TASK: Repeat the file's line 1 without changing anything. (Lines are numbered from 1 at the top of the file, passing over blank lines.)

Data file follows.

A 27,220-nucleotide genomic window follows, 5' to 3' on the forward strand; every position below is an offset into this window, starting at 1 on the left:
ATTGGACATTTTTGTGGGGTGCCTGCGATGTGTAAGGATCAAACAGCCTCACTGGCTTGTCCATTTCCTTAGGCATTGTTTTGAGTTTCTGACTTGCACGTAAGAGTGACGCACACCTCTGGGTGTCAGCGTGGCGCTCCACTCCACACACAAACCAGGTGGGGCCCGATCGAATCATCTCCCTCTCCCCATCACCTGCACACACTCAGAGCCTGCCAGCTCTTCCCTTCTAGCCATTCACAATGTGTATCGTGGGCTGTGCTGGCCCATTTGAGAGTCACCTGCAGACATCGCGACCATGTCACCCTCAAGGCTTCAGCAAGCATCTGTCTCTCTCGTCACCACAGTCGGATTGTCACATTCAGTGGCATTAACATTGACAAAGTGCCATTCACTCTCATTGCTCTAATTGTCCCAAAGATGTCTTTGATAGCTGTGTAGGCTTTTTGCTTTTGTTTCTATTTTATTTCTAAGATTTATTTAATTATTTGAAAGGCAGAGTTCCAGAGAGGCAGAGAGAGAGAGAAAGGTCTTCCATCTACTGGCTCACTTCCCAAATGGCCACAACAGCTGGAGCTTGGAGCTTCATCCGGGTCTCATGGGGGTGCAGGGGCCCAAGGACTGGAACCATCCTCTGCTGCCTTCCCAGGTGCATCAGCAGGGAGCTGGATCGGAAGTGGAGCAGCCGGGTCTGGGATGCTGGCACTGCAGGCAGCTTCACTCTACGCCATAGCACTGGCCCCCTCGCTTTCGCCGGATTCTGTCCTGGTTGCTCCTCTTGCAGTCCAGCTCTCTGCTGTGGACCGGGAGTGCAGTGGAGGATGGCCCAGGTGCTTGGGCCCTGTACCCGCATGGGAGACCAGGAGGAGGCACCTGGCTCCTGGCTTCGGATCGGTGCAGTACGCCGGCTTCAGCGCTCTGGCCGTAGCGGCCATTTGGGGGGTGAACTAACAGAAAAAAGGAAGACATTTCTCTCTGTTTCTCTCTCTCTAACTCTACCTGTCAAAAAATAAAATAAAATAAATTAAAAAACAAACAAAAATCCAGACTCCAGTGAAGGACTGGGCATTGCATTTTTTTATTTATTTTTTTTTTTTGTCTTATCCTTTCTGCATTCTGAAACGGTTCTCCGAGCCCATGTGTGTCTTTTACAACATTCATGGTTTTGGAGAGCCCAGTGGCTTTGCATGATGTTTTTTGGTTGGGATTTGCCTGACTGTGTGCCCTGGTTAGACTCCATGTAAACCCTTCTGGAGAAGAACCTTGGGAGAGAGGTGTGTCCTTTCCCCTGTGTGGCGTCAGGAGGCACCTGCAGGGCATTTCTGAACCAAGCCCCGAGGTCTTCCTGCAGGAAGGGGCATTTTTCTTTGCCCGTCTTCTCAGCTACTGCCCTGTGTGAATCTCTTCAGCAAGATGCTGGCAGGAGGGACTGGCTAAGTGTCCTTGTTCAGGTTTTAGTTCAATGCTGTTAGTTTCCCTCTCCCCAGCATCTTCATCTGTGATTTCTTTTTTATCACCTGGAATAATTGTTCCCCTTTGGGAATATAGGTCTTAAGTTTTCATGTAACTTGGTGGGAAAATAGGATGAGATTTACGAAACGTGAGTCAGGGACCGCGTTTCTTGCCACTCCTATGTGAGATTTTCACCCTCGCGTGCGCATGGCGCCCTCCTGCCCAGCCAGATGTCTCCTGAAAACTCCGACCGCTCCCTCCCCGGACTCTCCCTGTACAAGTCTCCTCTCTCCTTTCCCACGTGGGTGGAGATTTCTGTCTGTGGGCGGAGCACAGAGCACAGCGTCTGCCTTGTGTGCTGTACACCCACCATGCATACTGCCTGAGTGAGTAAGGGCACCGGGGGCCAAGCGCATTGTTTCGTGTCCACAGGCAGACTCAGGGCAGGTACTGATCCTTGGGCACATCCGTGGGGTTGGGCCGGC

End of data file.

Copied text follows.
A 27,220-nucleotide genomic window follows, 5' to 3' on the forward strand; every position below is an offset into this window, starting at 1 on the left: